A website dedicated to books in the Young Adult genre, featuring book reviews, author interviews contests and much more!

Tuesday, July 20, 2010

Book Review: Blood Ninja by Nick Lake

Reading level: Young Adult
369 pages
Simon & Schuster Children's Publishing
(December 1, 2009)

Is Taro, a fisherman's son, destined for greatness? In the course of a day, Taro's entire life changes: His father is murdered before his eyes, and Taro is taken by a mysterious ninja on a perilous journey toward safety. Someone wants Taro dead, but who -- and why? With his best friend, Hiro, and their ninja guide Shusaku, Taro gets caught in the crossfire of a bitter conflict between rival lords for control of imperial Japan. As Taro trains to become a ninja himself, he's less and less sure that he wants to be one. But when his real identity is revealed, it becomes impossible for Taro to turn his back on his fate.

Taro had thought that the bloodsucking demons were only storybook things, meant to scare children into obedience, not real killers that could step out of the shadows and kill peasants only three ri from his home. He felt a shiver run down his spine, and a sense that danger had landed in Shirahama, as large and ponderous as a beached whale. Then he shook away the feeling. No, he was safe there, with his best friend, and there was no such thing as kyuuketsuki-not outside the old folktales, anyway.”- page 4

One night they came for Taro. They wanted him dead and went to great lengths to ensure that it happened quickly and efficiently. But with the help of his best friend Hiro and a mysterious stranger, Taro managed to escape. He knew that from that point forward, his life would never be the same again. Caught in the crossfire of a bitter war, he must decide where his loyalties lie. Will he turn his back on his true destiny?

THE HIGHLIGHTS: Don't be fooled. Though Blood Ninja is action packed with heart-pounding fight scenes, intense loyalty and engaging dialogue, it has even more to offer. One of the things I loved the most about the book was how elements of Japanese mythology, culture and politics were interwoven into the plot.
But, oh the fight scenes! Take for instance this one- I love the way Nick Lake sets the stage for some great conflict-

“Taro turned, exquisitely aware of every muscle and tendon in his neck, and faced the darkness. A dozen black-clad figures melted out of the night sand stood before him, a semicircle following the line of the circle cast by Hiro’s torch. Absently, he reached out with his left hand and pushed Hiro behind him, where his friend would be safe. He was aware on some level that he shouldn’t be strong enough to push Hiro anywhere, let alone with his left hand. But the strength felt good and right. He saw his enemies approach him, and he was glad.” -page 26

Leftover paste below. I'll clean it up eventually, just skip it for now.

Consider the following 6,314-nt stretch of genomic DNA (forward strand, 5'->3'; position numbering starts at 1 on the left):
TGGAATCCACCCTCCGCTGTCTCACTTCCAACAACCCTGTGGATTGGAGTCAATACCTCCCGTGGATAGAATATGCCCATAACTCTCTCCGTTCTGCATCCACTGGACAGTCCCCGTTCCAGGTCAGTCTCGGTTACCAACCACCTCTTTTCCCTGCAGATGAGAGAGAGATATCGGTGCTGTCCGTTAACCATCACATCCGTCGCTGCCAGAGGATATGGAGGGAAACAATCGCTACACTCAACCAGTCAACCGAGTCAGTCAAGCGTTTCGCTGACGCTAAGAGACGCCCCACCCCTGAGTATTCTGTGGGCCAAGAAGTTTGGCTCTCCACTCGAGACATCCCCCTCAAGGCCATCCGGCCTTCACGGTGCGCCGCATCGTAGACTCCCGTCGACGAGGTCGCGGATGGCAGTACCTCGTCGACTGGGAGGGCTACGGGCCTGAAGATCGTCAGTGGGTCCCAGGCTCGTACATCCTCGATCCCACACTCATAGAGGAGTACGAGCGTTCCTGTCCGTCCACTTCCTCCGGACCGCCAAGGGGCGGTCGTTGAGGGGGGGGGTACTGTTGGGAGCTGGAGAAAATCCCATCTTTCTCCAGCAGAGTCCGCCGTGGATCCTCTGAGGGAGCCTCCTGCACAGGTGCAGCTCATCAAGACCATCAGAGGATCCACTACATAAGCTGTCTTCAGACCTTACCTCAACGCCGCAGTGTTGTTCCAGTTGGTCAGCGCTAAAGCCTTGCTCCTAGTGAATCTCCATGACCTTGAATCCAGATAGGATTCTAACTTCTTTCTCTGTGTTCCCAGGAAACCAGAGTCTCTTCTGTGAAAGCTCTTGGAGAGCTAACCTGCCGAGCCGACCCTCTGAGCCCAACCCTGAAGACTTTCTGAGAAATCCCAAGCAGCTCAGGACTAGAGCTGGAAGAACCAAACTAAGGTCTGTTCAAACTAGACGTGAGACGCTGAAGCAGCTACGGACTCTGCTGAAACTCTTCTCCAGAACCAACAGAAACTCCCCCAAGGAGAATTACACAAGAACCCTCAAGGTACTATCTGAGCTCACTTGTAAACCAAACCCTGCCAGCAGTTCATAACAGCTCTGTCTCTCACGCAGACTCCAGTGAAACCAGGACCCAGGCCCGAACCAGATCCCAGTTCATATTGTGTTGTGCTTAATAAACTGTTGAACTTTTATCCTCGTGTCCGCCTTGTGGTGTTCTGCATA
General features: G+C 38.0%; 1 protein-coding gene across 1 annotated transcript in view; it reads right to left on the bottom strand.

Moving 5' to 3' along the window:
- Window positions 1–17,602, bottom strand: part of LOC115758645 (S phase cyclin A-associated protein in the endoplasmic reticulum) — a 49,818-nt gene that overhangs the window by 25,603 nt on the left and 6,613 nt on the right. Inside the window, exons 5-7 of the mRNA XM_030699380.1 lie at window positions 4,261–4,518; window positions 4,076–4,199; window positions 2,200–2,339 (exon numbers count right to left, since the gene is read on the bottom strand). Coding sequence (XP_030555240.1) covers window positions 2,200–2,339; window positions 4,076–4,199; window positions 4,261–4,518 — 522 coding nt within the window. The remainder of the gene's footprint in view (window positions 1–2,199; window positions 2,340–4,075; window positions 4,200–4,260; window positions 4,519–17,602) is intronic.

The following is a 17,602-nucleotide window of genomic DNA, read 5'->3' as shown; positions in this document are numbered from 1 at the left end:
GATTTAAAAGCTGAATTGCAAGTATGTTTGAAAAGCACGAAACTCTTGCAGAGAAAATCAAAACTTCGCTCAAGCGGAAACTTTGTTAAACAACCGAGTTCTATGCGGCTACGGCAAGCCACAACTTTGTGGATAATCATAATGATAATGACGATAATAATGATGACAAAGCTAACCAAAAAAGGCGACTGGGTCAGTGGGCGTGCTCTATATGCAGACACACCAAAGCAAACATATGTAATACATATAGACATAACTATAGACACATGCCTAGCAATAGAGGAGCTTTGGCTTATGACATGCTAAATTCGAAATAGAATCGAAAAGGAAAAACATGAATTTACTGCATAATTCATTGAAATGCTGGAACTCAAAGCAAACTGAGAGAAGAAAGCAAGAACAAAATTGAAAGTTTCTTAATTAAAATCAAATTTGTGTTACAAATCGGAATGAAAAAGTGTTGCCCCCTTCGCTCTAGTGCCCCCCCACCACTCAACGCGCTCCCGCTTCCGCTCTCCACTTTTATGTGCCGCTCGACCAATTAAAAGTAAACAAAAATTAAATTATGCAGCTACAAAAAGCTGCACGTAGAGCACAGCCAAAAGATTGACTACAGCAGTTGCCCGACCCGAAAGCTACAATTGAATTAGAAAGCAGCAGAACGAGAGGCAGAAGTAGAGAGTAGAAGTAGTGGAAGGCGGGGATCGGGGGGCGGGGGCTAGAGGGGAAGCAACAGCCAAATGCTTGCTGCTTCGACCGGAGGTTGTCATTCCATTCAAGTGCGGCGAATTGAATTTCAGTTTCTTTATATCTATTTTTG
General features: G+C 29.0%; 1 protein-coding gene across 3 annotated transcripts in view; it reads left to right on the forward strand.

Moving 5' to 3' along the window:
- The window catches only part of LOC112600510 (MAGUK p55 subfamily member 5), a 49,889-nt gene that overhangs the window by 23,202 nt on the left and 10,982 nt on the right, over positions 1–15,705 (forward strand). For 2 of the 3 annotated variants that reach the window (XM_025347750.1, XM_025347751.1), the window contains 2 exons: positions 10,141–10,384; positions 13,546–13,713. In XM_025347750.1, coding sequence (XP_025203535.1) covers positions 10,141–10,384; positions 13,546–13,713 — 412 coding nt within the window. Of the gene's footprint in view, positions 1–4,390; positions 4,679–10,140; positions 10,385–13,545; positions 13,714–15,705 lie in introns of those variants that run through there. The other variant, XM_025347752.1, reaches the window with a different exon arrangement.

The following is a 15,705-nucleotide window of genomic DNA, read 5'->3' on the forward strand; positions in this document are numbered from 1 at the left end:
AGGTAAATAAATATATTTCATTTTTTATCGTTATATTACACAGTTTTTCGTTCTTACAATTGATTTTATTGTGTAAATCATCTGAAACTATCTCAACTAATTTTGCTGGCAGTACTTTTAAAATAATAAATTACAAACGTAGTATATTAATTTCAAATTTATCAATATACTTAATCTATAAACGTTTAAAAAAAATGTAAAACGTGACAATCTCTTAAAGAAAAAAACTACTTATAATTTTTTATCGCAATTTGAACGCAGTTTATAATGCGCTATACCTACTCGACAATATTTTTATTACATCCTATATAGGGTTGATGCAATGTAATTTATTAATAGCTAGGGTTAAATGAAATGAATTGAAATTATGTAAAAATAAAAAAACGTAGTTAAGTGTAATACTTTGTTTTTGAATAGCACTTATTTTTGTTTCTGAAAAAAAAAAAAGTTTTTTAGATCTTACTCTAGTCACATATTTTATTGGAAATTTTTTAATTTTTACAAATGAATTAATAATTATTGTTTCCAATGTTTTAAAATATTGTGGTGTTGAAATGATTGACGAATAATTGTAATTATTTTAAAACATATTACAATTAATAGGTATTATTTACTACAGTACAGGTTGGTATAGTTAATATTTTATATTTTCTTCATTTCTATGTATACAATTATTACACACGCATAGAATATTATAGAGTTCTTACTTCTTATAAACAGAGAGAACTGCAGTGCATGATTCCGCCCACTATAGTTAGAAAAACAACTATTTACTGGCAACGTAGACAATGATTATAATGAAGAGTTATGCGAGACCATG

THE CRITIQUE: The first half of this book roared along with such excitement, I couldn't put it down. But somewhere in the middle, things started slowing down and dragging for me. The vampire element seemed so unimportant that at times I forgot I was even reading about them. I kept putting Blood Ninja aside. I didn't want to give up, but still found myself checking to see how many pages I had left. One thing that stood out to me was how little time was devoted to training Taro and his companions to become ninjas. I wanted to learn more about the process. Also, the way everything came to an end in an abrupt swirl of betrayal and bloodshed was dizzying and left me a bit bereft. This is the first book in the series, so I expected a cliff hanger of sorts, but with more of a resolution than what actually occurred. I also was disappointed with how a certain person betrayed Taro- it didn't seem like something she would really do to me.

THE BOTTOM LINE: It was refreshing to read a book taking something so saturated in the market today, and give it such a unique twist that it helped fill a void I didn’t even know existed. Of course I wanted to read a book about vampire ninjas! Why wouldn’t ninjas be vampires? They come out under the cover of night, possess extreme agility and seem inhumanely strong. It all made perfect sense. And bonus- women ninjas are always welcome. I loved that the female characters in Blood Ninja were just as skilled and socially accepted as the men.

My hope is that this series will continue to explore the vampire element more. There is a lot of fun to be had and plot twists to utilize with this aspect. I'm also anxious to see if the plot pacing evens out out and characterizations become tighter.

Despite a few misgivings, I'm looking forward to trying Blood Ninja II: The Revenge of Lord Oda which releases in December of this year. The series has a lot of potential and is one to look out for.

Nick Lake is a children's book editor at Harper UK. He received his degree in English from Oxford University. Blood Ninja was inspired by his interest in the Far East, and by the fact that he is secretly a vampire ninja himself. Nick lives with his wife in England.


Sandy said...

Hmm the idea of vampire ninjas sounded a bit too unique for my liking but after you compared the two it actually makes a lot of sense. Ninjas COULD be vampires ^_^. I do love my ninjas so perhaps I will read this book.

Emma said...

Awesome review. Hmm. I don't know how I feel about trying this one out.

Alex (Tales of a Teenage Book Lover) said...

Hehe! I will totally read this!